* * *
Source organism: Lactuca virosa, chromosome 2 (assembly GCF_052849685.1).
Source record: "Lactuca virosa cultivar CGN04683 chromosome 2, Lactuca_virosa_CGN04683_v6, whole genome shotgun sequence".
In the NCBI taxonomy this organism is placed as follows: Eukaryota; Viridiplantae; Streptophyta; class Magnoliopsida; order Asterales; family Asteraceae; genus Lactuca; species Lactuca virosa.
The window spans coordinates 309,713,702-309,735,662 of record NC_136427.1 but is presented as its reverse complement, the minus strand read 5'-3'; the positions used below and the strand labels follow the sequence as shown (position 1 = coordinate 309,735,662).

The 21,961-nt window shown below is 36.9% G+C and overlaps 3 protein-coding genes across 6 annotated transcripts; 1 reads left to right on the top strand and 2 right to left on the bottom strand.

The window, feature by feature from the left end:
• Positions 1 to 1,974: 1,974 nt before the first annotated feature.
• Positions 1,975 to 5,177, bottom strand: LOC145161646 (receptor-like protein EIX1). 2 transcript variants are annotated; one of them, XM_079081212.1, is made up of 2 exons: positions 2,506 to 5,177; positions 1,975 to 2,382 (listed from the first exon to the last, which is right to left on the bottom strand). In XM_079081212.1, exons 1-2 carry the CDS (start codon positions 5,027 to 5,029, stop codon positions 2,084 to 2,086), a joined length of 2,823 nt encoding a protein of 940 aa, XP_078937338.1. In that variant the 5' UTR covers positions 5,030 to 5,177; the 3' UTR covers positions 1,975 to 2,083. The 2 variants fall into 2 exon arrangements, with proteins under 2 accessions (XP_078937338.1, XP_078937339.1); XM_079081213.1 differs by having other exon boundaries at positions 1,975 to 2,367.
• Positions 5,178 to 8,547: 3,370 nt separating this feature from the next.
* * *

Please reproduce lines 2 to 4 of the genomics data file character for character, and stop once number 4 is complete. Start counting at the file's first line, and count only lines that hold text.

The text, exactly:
Source record: "Lactuca virosa cultivar CGN04683 chromosome 2, Lactuca_virosa_CGN04683_v6, whole genome shotgun sequence".
In the NCBI taxonomy this organism is placed as follows: Eukaryota; Viridiplantae; Streptophyta; class Magnoliopsida; order Asterales; family Asteraceae; genus Lactuca; species Lactuca virosa.
The window spans coordinates 309,713,702-309,735,662 of record NC_136427.1 but is presented as its reverse complement, the minus strand read 5'-3'; the positions used below and the strand labels follow the sequence as shown (position 1 = coordinate 309,735,662).